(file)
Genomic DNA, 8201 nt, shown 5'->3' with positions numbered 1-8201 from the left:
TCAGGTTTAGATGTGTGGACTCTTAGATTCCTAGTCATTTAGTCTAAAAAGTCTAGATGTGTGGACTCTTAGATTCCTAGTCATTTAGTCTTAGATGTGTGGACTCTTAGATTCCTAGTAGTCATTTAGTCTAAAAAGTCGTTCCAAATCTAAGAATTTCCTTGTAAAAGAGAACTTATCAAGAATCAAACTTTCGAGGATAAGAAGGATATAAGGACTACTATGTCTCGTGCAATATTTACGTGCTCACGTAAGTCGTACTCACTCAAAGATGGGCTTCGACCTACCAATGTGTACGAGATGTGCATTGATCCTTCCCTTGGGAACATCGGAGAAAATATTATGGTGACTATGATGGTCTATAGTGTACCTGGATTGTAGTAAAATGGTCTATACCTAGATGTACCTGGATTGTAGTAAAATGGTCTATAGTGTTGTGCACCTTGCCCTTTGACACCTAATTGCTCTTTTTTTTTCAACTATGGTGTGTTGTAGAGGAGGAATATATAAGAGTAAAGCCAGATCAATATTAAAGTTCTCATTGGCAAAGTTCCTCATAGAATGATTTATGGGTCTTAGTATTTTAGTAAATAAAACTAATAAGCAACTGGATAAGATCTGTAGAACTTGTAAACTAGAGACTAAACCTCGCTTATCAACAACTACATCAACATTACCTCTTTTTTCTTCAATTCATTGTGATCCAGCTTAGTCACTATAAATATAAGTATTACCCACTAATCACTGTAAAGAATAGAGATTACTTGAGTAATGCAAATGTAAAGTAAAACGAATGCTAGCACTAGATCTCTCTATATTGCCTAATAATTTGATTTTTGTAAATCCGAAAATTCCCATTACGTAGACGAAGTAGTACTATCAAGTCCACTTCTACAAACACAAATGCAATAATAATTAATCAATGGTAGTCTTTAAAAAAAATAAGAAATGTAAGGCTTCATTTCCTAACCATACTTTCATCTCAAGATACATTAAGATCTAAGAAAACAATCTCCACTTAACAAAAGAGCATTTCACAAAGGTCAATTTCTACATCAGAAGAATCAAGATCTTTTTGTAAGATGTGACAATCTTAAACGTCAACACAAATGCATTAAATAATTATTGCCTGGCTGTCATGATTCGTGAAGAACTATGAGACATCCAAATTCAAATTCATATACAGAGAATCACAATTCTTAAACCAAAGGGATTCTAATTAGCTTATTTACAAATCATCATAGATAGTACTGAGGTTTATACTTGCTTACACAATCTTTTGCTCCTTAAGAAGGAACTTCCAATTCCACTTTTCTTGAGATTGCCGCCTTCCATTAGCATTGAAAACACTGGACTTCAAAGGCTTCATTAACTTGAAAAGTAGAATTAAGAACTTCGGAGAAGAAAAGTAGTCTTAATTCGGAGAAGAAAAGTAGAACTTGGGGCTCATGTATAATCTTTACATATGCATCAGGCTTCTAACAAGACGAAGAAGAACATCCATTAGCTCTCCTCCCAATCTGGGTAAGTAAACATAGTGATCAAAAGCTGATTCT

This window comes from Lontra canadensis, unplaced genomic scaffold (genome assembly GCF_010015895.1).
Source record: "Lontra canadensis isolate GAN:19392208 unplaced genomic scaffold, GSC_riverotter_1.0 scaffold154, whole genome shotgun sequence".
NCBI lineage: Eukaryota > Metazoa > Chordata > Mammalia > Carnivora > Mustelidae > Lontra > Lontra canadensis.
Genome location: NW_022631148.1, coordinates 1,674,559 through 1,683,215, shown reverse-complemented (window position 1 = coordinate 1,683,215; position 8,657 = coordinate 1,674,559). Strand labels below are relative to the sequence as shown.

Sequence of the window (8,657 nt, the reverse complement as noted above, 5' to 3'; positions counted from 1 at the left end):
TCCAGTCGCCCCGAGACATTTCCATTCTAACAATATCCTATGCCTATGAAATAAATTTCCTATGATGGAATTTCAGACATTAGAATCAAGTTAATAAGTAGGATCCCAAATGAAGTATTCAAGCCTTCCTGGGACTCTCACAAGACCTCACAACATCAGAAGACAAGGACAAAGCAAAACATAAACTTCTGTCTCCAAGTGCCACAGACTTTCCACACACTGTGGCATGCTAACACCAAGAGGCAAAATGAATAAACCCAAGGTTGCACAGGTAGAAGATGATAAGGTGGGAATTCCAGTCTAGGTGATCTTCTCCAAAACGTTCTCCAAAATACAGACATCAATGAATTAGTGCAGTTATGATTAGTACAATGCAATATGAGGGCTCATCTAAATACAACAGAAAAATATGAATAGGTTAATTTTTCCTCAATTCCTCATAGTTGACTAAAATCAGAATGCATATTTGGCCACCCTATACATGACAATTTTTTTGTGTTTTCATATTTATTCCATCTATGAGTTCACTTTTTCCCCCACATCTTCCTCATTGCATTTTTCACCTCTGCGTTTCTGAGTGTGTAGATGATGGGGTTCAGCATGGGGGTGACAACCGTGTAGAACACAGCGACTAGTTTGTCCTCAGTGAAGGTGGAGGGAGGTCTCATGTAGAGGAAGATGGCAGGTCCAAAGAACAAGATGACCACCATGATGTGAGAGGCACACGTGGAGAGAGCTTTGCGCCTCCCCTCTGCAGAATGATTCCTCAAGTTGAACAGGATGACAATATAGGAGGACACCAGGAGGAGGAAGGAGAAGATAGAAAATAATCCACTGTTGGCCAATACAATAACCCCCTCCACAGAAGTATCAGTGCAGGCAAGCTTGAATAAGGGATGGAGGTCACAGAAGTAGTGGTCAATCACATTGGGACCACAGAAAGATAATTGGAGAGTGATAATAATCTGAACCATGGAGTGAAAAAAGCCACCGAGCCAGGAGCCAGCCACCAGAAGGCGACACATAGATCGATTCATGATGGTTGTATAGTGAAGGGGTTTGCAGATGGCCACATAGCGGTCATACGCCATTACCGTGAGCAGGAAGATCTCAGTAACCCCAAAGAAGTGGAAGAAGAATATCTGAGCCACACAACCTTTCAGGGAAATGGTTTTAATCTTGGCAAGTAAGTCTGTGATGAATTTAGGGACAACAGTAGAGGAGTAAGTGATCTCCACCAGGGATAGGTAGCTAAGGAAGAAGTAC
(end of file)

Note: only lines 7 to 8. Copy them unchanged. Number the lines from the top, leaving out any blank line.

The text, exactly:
Sequence of the window (8,657 nt, the reverse complement as noted above, 5' to 3'; positions counted from 1 at the left end):
TCCAGTCGCCCCGAGACATTTCCATTCTAACAATATCCTATGCCTATGAAATAAATTTCCTATGATGGAATTTCAGACATTAGAATCAAGTTAATAAGTAGGATCCCAAATGAAGTATTCAAGCCTTCCTGGGACTCTCACAAGACCTCACAACATCAGAAGACAAGGACAAAGCAAAACATAAACTTCTGTCTCCAAGTGCCACAGACTTTCCACACACTGTGGCATGCTAACACCAAGAGGCAAAATGAATAAACCCAAGGTTGCACAGGTAGAAGATGATAAGGTGGGAATTCCAGTCTAGGTGATCTTCTCCAAAACGTTCTCCAAAATACAGACATCAATGAATTAGTGCAGTTATGATTAGTACAATGCAATATGAGGGCTCATCTAAATACAACAGAAAAATATGAATAGGTTAATTTTTCCTCAATTCCTCATAGTTGACTAAAATCAGAATGCATATTTGGCCACCCTATACATGACAATTTTTTTGTGTTTTCATATTTATTCCATCTATGAGTTCACTTTTTCCCCCACATCTTCCTCATTGCATTTTTCACCTCTGCGTTTCTGAGTGTGTAGATGATGGGGTTCAGCATGGGGGTGACAACCGTGTAGAACACAGCGACTAGTTTGTCCTCAGTGAAGGTGGAGGGAGGTCTCATGTAGAGGAAGATGGCAGGTCCAAAGAACAAGATGACCACCATGATGTGAGAGGCACACGTGGAGAGAGCTTTGCGCCTCCCCTCTGCAGAATGATTCCTCAAGTTGAACAGGATGACAATATAGGAGGACACCAGGAGGAGGAAGGAGAAGATAGAAAATAATCCACTGTTGGCCAATACAATAACCCCCTCCACAGAAGTATCAGTGCAGGCAAGCTTGAATAAGGGATGGAGGTCACAGAAGTAGTGGTCAATCACATTGGGACCACAGAAAGATAATTGGAGAGTGATAATAATCTGAACCATGGAGTGAAAAAAGCCACCGAGCCAGGAGCCAGCCACCAGAAGGCGACACATAGATCGATTCATGATGGTTGTATAGTGAAGGGGTTTGCAGATGGCCACATAGCGGTCATACGCCATTACCGTGAGCAGGAAGATCTCAGTAACCCCAAAGAAGTGGAAGAAGAATATCTGAGCCACACAACCTTTCAGGGAAATGGTTTTAATCTTGGCAAGTAAGTCTGTGATGAATTTAGGGACAACAGTAGAGGAGTAAGTGATCTCCACCAGGGATAGGTAGCTAAGGAAGAAGTAC